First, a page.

Vermont is starting to get a significant number of Tesla Powerwalls installed through the company’s partnership with Green Mountain Power (GMP), an important electric utility in Vermont.

This latest heat wave in the northeast has hit Vermont pretty hard and GMP says that the energy storage capacity of its network of Powerwalls is making the difference during the peak demand.

Josh Castonguay, Vice President and Chief Innovation Officer at GMP, commented (via Vermont Biz):

“We know our customers are environmentally conscious and make smart choices about their energy use every day. In this heat wave, our customers’ safety and comfort is key. We are so glad to be able to leverage innovation like battery storage to bring down costs for customers and keep them comfortable and safe. Our growing network of stored energy is allowing us to use technology, in partnership with our customers, to deliver innovative solutions today.

In April, we reported on GMP’s energy storage effort to deploy 2,000 Tesla Powerwalls.

At the time, GMP said that they had about 220 Powerwalls installed at customer homes. A few months later, now the company says that they have about 500 Tesla Powerwalls deployed.

GMP was one of the first companies to get on board with Tesla’s energy storage products as they made a deal with the company back when they introduced the first generation of the Powerwall in 2015.

Now they are deploying the Tesla Powerwall 2 to create a sort of “virtual power plant.”

Under their agreement with the electric utility, homeowners who receive a Powerwall are able to use it for backup power for “$15 a month or a $1,500 one-time fee”, which is significantly less expensive the ~$7,000 cost of the device with installation, but in return, Green Mountain Power is able to access the energy in the pack to support its grid, like a virtual power plant.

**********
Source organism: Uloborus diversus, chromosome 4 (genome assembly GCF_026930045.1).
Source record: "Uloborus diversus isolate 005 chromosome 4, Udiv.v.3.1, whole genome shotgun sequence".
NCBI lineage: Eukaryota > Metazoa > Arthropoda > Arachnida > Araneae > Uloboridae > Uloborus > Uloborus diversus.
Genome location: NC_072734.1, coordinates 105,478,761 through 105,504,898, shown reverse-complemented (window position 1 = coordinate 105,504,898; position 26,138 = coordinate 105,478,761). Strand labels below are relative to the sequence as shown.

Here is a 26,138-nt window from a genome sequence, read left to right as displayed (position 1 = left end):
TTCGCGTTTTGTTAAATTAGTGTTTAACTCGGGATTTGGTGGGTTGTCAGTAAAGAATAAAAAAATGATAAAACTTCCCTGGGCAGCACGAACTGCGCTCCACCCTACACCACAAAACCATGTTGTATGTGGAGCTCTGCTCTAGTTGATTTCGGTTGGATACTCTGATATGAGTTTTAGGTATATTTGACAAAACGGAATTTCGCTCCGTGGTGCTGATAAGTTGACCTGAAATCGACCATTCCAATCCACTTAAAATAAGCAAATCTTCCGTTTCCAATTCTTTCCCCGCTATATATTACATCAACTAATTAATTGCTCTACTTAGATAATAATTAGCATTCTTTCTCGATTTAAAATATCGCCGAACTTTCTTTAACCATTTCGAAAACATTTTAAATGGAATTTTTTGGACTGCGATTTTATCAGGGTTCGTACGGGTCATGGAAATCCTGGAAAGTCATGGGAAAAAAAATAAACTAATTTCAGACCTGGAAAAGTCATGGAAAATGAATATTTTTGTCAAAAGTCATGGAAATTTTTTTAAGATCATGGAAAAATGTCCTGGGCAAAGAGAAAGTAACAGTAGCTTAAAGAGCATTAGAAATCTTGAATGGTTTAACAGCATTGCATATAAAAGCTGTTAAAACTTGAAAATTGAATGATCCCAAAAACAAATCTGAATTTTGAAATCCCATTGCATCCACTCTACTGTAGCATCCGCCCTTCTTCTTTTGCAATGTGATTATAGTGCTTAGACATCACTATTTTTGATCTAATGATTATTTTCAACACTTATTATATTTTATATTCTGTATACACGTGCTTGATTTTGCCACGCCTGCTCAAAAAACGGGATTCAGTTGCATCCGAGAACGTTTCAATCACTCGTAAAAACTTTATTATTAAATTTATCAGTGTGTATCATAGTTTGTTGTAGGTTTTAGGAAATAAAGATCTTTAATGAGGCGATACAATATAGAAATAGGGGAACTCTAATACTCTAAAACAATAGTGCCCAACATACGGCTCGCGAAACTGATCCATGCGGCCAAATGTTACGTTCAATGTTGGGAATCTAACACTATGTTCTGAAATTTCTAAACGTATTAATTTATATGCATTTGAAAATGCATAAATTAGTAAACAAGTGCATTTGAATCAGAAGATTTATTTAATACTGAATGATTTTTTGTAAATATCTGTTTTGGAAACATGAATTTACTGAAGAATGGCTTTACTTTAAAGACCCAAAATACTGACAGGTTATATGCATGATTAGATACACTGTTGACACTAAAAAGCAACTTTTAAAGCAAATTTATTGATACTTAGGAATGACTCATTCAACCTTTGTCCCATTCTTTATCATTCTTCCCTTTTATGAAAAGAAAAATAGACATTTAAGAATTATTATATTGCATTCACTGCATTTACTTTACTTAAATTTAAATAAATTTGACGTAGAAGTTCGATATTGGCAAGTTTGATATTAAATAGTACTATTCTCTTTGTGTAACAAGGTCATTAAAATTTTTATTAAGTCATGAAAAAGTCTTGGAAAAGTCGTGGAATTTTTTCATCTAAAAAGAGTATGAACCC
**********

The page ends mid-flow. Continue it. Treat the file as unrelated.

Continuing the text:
With 500 Powerwalls now, it’s over 5,000 kWh of energy capacity to release during peak demand, like when everyone is running their AC during a heat wave.

It’s still not a very large capacity, but it is already making a difference for a relatively small utility and it is growing fast as GMP aims to have 2,000 Tesla Powerwalls deployed by the end of the year.

As the capacity increases, GMP can more easily respond to peak in electricity demand with stored renewable energy instead of more costly and polluting fossil fuels.

While Tesla’s large-scale energy storage projects mainly involve Powerpacks, several other “virtual power plant” projects have recently been announced using their Powerwalls.

In Australia, there’s Tesla’s massive plan to create a 50,000-home virtual power plant with Powerwalls and they recently announced that they will supply another ‘virtual power plant’ with Powerwalls at up to 1,200 homes.

The company has also been deploying Powerwalls in smaller quantities with its residential solar projects, like its recent solar roof installations.

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